The circadian clock coordinates behavioral and circadian cues with availability and utilization of nutrients. Proteasomal degradation of clock repressors, such as cryptochrome (CRY)1, maintains periodicity. Whether macroautophagy, a quality control pathway, degrades circadian proteins remains unknown. Here we show that circadian proteins BMAL1, CLOCK, REV-ERBα and CRY1 are lysosomal targets, and that macroautophagy affects the circadian clock by selectively degrading CRY1. Autophagic degradation of CRY1, an inhibitor of gluconeogenesis, occurs in a diurnal window when rodents rely on gluconeogenesis, suggesting that CRY1 degradation is time-imprinted to maintenance of blood glucose. High-fat feeding accelerates autophagic CRY1 degradation and contributes to obesity-associated hyperglycemia. CRY1 contains several light chain 3 (LC3)-interacting region (LIR) motifs, which facilitate the interaction of cargo proteins with the autophagosome marker LC3. Using mutational analyses, we identified two distinct LIRs on CRY1 that exert circadian glycemic control by regulating CRY1 degradation, revealing LIRs as potential targets for controlling hyperglycemia. Toledo et al. show that autophagy controls the liver clock by timely degradation of a circadian protein cryptochrome 1 (CRY1). CRY1 lowers glucose production in liver and its timely removal by autophagy allows glucose production. Obesity accentuates CRY1 degradation by autophagy, increasing glucose production and blood sugar levels.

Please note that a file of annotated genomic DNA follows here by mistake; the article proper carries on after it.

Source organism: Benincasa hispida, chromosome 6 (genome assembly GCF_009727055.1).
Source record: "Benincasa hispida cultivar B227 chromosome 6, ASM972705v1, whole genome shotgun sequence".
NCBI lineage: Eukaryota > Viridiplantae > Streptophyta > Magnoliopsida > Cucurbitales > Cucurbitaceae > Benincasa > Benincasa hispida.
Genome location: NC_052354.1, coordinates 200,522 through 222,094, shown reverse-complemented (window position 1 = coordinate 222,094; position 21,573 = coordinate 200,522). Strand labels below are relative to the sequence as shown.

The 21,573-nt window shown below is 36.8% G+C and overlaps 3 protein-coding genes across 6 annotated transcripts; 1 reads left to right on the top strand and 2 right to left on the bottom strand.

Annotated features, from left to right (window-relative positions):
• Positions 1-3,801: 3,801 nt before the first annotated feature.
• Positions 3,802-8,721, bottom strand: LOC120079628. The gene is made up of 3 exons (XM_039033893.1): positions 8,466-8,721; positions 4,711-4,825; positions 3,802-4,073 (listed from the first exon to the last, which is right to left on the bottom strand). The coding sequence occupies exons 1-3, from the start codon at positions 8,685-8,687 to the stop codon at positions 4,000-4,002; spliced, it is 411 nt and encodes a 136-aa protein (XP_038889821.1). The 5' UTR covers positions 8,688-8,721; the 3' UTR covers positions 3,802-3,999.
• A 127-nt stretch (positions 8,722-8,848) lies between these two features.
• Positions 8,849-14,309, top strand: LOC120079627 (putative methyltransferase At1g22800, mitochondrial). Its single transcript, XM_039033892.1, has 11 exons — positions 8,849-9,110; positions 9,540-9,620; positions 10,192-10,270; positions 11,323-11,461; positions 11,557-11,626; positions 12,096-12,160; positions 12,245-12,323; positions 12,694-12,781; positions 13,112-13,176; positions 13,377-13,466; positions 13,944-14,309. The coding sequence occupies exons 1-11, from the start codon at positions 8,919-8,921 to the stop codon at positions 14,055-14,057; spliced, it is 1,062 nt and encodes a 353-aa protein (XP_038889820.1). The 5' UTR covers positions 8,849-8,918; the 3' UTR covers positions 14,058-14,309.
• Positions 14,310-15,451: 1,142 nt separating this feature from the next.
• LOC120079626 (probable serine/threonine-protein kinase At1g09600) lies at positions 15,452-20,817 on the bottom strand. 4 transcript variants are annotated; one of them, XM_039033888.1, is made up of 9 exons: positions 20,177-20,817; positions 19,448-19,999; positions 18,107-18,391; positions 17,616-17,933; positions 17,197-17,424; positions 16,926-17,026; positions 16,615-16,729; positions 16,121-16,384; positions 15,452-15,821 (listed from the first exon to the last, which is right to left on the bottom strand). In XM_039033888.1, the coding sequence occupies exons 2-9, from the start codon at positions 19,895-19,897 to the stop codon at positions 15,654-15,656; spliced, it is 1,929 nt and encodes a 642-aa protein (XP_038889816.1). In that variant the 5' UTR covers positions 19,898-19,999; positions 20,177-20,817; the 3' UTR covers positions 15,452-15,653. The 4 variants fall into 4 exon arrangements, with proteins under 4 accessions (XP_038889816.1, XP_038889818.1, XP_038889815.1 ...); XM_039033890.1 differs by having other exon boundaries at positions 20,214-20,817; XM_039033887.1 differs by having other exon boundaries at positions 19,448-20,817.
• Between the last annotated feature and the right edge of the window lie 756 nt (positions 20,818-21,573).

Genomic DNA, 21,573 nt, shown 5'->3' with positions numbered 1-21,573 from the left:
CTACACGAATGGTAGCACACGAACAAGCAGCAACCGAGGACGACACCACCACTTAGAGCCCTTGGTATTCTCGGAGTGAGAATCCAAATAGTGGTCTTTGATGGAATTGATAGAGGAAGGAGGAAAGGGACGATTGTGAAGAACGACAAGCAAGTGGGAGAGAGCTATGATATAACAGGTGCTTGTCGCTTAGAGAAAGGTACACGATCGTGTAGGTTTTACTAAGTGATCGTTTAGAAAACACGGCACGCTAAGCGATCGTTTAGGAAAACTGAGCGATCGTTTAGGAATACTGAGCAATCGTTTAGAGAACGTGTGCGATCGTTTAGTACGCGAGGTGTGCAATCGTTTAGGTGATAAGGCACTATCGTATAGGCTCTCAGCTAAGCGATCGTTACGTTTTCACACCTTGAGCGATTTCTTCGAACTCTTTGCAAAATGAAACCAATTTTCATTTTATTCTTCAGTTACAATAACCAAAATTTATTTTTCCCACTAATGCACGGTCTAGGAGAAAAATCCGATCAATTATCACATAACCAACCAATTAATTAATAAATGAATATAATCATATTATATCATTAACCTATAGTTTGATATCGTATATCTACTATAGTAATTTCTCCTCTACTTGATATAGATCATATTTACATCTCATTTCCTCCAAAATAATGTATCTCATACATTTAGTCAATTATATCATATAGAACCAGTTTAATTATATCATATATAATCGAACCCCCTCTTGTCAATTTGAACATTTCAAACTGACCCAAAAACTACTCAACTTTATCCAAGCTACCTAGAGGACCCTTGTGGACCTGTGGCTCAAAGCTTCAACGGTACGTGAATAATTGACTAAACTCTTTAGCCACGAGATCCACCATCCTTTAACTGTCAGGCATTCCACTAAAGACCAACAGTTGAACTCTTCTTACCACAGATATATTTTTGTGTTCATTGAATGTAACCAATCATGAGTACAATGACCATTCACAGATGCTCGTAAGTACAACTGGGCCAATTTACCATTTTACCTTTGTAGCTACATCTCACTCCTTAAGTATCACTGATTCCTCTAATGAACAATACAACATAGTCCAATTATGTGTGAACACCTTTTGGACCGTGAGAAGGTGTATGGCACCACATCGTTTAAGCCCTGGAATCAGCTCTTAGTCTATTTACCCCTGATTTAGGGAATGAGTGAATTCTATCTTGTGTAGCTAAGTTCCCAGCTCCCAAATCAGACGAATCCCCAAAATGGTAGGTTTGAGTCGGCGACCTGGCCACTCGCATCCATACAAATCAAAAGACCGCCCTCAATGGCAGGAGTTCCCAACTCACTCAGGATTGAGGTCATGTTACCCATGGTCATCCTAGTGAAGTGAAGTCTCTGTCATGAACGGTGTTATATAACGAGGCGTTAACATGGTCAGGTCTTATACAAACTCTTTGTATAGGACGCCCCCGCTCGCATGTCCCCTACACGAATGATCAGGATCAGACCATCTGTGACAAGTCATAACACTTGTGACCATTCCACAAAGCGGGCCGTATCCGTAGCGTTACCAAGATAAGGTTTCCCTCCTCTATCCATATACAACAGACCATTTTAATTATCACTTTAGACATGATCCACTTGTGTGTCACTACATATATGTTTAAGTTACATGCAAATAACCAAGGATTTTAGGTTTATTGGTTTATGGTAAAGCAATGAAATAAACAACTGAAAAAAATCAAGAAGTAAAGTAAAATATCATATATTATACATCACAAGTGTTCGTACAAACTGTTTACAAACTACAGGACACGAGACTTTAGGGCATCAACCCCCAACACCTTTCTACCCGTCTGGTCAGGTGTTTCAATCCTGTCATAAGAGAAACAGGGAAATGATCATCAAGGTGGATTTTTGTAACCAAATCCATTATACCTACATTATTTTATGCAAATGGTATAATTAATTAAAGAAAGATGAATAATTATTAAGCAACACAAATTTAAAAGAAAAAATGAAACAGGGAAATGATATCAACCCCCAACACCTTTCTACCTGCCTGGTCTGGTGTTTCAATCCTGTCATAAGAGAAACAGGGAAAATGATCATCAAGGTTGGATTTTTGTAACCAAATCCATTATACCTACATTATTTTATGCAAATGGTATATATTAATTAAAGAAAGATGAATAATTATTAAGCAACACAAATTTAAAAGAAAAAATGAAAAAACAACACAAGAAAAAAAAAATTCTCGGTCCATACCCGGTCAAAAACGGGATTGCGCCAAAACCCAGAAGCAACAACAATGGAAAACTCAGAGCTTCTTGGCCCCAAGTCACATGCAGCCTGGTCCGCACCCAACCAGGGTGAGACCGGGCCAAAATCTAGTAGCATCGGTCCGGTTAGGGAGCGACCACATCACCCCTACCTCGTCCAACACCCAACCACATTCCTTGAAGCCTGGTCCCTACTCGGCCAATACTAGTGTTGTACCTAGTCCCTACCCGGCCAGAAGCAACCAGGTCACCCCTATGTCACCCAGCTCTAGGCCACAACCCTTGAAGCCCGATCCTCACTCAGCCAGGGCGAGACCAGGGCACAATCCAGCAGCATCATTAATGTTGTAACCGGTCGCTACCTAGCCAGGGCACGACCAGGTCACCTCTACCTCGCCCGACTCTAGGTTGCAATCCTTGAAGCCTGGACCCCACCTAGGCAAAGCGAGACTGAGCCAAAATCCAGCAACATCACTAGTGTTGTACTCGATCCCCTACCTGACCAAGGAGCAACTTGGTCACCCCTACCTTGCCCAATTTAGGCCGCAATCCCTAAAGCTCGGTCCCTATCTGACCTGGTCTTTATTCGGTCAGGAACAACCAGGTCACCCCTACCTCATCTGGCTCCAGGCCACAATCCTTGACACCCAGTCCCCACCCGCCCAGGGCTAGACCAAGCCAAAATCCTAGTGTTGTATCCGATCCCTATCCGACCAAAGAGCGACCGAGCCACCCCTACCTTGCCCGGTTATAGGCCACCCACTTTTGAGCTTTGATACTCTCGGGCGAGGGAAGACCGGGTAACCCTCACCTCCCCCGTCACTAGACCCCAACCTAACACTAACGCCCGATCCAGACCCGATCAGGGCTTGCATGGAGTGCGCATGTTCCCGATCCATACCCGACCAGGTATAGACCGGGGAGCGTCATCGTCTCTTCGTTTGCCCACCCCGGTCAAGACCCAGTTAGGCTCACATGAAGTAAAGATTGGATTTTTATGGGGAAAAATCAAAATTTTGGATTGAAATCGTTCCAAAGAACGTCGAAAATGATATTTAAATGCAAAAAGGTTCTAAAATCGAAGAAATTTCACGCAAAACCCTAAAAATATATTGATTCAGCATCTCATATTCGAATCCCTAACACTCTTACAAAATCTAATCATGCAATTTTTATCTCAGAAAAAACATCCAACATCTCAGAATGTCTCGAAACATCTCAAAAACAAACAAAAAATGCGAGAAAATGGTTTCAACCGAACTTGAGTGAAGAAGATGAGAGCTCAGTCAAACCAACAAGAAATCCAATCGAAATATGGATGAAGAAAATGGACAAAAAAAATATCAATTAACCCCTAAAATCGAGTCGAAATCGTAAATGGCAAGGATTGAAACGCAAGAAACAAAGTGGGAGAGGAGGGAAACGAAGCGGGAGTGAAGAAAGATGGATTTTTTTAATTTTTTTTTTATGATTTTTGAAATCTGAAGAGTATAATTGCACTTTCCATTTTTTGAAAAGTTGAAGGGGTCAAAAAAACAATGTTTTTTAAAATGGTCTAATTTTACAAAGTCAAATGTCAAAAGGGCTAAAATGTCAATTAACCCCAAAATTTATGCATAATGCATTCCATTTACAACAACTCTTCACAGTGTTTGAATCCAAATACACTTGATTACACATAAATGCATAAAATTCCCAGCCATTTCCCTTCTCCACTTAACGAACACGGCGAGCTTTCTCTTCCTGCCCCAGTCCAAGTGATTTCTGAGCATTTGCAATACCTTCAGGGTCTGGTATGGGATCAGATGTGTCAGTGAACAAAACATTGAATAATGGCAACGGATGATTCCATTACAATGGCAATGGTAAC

|Original language||English (US)|
|State||Published - Aug 7 2018|
- circadian clock
- glucose metabolism
ASJC Scopus subject areas
- Molecular Biology
- Cell Biology